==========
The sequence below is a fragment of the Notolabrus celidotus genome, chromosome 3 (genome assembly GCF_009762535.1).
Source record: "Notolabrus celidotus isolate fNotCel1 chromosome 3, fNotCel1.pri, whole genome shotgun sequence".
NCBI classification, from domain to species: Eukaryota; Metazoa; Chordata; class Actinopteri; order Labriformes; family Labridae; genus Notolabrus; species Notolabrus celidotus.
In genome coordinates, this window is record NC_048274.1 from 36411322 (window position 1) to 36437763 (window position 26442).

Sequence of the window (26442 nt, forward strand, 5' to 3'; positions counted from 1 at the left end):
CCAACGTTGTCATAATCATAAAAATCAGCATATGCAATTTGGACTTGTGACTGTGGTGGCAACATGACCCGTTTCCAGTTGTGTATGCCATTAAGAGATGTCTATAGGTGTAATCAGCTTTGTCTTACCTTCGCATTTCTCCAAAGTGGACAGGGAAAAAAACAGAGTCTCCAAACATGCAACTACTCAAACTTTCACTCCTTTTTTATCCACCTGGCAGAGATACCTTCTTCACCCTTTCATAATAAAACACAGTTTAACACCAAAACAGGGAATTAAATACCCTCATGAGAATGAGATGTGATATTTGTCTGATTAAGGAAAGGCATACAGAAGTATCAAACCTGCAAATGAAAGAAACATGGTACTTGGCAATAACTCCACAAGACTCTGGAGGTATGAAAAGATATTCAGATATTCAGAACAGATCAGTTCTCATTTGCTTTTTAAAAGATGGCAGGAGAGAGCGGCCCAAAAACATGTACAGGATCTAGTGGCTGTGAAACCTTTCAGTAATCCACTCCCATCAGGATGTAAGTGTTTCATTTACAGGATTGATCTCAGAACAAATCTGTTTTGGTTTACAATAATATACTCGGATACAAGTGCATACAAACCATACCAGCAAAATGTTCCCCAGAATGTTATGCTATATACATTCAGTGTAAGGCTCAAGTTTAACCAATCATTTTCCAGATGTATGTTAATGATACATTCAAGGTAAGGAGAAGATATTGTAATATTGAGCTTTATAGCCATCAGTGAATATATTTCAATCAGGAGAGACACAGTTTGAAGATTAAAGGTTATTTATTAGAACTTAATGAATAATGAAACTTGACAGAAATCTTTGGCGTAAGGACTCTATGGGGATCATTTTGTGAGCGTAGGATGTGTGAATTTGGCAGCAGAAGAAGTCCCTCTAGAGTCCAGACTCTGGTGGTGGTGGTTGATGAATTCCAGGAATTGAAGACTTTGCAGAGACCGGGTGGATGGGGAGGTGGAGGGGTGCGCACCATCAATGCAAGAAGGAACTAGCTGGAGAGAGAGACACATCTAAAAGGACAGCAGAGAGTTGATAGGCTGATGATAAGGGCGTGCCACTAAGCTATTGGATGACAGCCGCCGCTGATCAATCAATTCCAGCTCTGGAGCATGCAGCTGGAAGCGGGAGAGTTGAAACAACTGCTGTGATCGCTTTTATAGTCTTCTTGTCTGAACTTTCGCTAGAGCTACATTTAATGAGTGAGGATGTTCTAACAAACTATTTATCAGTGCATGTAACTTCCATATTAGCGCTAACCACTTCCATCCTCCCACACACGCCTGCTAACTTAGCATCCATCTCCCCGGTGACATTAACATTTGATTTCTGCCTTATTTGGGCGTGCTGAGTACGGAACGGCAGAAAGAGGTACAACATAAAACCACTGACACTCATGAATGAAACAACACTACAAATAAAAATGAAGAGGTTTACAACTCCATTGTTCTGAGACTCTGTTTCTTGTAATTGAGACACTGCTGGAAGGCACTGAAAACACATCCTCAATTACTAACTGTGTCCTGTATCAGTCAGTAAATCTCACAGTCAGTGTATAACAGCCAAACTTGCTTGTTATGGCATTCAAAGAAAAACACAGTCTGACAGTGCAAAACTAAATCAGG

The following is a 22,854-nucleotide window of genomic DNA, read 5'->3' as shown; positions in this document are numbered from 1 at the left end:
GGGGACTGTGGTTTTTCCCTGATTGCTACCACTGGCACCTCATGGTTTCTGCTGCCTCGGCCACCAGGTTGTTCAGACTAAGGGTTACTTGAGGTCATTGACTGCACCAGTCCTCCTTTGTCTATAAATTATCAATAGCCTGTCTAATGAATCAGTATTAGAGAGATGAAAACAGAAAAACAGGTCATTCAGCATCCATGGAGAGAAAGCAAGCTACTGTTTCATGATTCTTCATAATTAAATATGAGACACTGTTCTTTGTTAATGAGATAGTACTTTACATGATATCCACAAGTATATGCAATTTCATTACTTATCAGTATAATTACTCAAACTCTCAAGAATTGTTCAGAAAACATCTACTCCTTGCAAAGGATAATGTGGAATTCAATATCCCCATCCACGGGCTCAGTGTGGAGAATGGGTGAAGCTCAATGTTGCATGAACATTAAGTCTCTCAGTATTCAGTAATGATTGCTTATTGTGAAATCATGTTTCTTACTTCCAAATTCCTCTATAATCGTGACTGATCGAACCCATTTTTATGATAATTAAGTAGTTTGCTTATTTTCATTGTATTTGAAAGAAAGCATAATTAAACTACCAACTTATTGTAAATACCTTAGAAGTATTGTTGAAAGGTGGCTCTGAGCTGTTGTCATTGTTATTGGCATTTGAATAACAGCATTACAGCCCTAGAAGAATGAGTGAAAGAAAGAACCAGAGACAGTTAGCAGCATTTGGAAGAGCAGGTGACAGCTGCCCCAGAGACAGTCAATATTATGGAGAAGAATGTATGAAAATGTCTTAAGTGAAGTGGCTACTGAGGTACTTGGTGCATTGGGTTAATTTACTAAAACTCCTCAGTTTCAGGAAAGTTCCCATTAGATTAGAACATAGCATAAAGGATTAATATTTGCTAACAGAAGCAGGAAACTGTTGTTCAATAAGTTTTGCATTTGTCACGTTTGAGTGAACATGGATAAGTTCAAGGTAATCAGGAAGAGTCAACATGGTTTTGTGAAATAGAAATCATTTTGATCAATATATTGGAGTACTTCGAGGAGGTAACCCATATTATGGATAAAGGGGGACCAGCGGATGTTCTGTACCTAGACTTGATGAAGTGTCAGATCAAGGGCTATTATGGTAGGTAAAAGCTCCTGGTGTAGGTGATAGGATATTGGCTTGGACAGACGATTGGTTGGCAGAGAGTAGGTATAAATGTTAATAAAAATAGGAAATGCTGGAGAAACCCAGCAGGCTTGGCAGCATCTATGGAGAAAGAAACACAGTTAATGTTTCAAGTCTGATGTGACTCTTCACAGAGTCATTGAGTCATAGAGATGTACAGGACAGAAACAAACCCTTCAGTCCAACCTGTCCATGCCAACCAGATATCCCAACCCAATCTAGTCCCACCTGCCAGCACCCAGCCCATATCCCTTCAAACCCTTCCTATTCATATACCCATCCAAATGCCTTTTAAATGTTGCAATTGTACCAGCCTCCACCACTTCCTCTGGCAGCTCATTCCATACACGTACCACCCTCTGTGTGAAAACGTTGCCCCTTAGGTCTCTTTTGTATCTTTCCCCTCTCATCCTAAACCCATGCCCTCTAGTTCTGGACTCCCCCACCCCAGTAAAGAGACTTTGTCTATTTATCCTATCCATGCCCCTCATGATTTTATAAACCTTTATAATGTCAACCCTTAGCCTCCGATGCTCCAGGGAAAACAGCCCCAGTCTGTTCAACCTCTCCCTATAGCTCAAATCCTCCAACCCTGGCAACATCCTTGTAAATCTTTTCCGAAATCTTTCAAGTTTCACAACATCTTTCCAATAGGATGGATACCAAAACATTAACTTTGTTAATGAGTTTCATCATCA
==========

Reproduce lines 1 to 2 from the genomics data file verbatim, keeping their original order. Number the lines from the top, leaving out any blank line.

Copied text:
The sequence below is a fragment of the Notolabrus celidotus genome, chromosome 3 (genome assembly GCF_009762535.1).
Source record: "Notolabrus celidotus isolate fNotCel1 chromosome 3, fNotCel1.pri, whole genome shotgun sequence".